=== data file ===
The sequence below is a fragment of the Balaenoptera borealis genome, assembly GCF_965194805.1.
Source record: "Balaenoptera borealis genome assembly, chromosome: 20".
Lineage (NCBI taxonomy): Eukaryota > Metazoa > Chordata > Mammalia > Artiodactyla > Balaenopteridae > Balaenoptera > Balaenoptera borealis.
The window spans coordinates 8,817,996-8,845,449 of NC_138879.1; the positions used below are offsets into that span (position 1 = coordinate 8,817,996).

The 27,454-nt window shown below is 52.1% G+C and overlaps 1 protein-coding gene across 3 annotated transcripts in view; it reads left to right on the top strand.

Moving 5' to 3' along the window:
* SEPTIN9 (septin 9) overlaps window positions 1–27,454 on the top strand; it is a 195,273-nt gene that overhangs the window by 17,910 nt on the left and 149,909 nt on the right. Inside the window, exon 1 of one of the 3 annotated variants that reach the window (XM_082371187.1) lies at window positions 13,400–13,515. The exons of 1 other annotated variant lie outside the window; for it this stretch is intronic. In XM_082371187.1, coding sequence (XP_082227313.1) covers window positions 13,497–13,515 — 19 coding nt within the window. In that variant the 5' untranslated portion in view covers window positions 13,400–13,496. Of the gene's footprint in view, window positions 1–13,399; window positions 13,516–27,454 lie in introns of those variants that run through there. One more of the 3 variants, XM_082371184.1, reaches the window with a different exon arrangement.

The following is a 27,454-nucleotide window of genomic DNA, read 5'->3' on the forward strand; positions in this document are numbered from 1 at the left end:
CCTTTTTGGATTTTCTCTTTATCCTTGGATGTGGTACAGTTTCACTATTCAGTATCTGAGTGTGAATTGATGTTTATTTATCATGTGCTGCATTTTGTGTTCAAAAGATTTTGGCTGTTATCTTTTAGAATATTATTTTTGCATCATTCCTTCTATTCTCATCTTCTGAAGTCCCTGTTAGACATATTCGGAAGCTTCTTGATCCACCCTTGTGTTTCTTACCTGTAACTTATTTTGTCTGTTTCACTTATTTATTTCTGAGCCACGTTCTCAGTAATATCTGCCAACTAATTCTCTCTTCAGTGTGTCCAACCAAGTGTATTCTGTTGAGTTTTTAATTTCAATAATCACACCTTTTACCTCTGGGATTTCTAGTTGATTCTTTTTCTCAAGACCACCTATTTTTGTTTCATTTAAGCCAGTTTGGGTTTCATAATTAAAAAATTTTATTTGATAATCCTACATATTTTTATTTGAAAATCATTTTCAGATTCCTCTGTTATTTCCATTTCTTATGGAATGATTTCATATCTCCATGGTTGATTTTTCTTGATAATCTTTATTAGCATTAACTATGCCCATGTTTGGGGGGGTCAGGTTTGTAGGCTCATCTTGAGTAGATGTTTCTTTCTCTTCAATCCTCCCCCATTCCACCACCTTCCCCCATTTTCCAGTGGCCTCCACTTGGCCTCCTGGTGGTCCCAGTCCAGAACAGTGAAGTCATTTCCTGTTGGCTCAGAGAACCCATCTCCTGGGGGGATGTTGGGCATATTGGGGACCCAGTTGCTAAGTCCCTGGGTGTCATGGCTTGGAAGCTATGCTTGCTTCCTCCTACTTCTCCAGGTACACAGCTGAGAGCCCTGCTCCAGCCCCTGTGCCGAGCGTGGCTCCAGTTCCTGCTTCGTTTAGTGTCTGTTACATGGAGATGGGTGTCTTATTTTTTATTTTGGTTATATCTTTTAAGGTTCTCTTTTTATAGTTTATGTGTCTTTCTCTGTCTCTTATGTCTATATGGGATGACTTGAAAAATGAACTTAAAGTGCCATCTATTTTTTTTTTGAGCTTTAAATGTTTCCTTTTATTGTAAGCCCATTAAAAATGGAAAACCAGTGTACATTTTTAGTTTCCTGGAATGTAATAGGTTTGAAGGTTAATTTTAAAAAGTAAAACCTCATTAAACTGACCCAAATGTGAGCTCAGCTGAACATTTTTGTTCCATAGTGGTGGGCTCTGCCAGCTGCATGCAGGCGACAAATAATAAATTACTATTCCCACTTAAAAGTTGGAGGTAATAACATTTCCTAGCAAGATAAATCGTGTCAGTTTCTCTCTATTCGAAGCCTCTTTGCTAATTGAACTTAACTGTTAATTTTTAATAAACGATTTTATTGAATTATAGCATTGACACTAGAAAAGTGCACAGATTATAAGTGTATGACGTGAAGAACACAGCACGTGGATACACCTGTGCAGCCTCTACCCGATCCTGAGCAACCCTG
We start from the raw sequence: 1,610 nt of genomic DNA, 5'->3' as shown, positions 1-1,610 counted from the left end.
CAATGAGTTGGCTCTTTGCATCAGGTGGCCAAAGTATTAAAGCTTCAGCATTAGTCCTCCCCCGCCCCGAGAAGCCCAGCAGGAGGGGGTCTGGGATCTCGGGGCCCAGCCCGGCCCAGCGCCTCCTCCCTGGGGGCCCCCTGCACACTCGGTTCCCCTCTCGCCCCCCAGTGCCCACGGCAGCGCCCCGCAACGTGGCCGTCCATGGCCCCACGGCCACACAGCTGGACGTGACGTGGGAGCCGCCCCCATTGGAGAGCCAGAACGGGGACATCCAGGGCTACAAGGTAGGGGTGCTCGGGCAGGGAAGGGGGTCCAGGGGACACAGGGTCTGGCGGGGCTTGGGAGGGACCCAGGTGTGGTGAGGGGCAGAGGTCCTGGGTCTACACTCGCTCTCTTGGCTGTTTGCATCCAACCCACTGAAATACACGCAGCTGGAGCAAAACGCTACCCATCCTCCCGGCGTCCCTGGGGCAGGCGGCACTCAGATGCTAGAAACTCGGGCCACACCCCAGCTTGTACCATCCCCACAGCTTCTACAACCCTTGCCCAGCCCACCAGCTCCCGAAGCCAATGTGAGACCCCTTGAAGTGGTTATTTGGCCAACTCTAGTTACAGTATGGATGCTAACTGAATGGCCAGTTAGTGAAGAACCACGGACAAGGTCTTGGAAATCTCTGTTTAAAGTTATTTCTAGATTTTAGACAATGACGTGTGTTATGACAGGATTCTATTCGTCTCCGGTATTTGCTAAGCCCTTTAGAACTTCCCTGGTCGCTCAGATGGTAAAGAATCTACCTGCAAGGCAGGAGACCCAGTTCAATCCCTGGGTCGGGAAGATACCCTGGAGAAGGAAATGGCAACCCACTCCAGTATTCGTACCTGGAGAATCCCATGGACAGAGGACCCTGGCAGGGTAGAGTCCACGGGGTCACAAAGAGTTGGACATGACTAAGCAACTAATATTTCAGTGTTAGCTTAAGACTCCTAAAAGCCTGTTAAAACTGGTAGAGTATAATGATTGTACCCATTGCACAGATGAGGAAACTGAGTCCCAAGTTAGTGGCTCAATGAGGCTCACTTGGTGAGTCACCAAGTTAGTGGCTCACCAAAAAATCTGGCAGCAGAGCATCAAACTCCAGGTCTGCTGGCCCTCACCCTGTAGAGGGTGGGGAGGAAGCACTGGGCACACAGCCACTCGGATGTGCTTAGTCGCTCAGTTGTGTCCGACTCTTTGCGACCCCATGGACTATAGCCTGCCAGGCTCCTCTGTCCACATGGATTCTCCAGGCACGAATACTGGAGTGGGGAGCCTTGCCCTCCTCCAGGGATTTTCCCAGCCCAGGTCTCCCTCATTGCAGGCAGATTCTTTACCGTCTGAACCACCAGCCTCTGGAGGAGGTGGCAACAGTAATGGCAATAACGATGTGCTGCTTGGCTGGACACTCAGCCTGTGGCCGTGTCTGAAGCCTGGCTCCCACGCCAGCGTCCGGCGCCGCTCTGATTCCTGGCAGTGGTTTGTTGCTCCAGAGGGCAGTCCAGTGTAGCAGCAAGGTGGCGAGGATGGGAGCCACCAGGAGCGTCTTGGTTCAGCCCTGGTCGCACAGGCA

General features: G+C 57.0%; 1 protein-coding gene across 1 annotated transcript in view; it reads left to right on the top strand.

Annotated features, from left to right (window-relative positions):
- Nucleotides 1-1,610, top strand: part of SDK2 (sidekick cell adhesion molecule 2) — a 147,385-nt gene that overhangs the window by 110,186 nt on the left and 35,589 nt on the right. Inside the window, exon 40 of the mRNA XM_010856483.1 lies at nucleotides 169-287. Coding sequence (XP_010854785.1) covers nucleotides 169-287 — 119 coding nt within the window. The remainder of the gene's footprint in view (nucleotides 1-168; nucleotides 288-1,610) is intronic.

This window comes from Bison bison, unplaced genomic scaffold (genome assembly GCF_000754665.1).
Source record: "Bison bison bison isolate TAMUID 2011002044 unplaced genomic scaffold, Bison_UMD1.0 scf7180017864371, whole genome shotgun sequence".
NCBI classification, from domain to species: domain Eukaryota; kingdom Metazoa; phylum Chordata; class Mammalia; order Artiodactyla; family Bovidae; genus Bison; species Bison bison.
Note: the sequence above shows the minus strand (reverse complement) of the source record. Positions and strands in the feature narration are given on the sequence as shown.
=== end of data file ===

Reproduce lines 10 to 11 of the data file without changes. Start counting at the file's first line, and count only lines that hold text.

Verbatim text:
We start from the raw sequence: 1,610 nt of genomic DNA, 5'->3' as shown, positions 1-1,610 counted from the left end.
CAATGAGTTGGCTCTTTGCATCAGGTGGCCAAAGTATTAAAGCTTCAGCATTAGTCCTCCCCCGCCCCGAGAAGCCCAGCAGGAGGGGGTCTGGGATCTCGGGGCCCAGCCCGGCCCAGCGCCTCCTCCCTGGGGGCCCCCTGCACACTCGGTTCCCCTCTCGCCCCCCAGTGCCCACGGCAGCGCCCCGCAACGTGGCCGTCCATGGCCCCACGGCCACACAGCTGGACGTGACGTGGGAGCCGCCCCCATTGGAGAGCCAGAACGGGGACATCCAGGGCTACAAGGTAGGGGTGCTCGGGCAGGGAAGGGGGTCCAGGGGACACAGGGTCTGGCGGGGCTTGGGAGGGACCCAGGTGTGGTGAGGGGCAGAGGTCCTGGGTCTACACTCGCTCTCTTGGCTGTTTGCATCCAACCCACTGAAATACACGCAGCTGGAGCAAAACGCTACCCATCCTCCCGGCGTCCCTGGGGCAGGCGGCACTCAGATGCTAGAAACTCGGGCCACACCCCAGCTTGTACCATCCCCACAGCTTCTACAACCCTTGCCCAGCCCACCAGCTCCCGAAGCCAATGTGAGACCCCTTGAAGTGGTTATTTGGCCAACTCTAGTTACAGTATGGATGCTAACTGAATGGCCAGTTAGTGAAGAACCACGGACAAGGTCTTGGAAATCTCTGTTTAAAGTTATTTCTAGATTTTAGACAATGACGTGTGTTATGACAGGATTCTATTCGTCTCCGGTATTTGCTAAGCCCTTTAGAACTTCCCTGGTCGCTCAGATGGTAAAGAATCTACCTGCAAGGCAGGAGACCCAGTTCAATCCCTGGGTCGGGAAGATACCCTGGAGAAGGAAATGGCAACCCACTCCAGTATTCGTACCTGGAGAATCCCATGGACAGAGGACCCTGGCAGGGTAGAGTCCACGGGGTCACAAAGAGTTGGACATGACTAAGCAACTAATATTTCAGTGTTAGCTTAAGACTCCTAAAAGCCTGTTAAAACTGGTAGAGTATAATGATTGTACCCATTGCACAGATGAGGAAACTGAGTCCCAAGTTAGTGGCTCAATGAGGCTCACTTGGTGAGTCACCAAGTTAGTGGCTCACCAAAAAATCTGGCAGCAGAGCATCAAACTCCAGGTCTGCTGGCCCTCACCCTGTAGAGGGTGGGGAGGAAGCACTGGGCACACAGCCACTCGGATGTGCTTAGTCGCTCAGTTGTGTCCGACTCTTTGCGACCCCATGGACTATAGCCTGCCAGGCTCCTCTGTCCACATGGATTCTCCAGGCACGAATACTGGAGTGGGGAGCCTTGCCCTCCTCCAGGGATTTTCCCAGCCCAGGTCTCCCTCATTGCAGGCAGATTCTTTACCGTCTGAACCACCAGCCTCTGGAGGAGGTGGCAACAGTAATGGCAATAACGATGTGCTGCTTGGCTGGACACTCAGCCTGTGGCCGTGTCTGAAGCCTGGCTCCCACGCCAGCGTCCGGCGCCGCTCTGATTCCTGGCAGTGGTTTGTTGCTCCAGAGGGCAGTCCAGTGTAGCAGCAAGGTGGCGAGGATGGGAGCCACCAGGAGCGTCTTGGTTCAGCCCTGGTCGCACAGGCA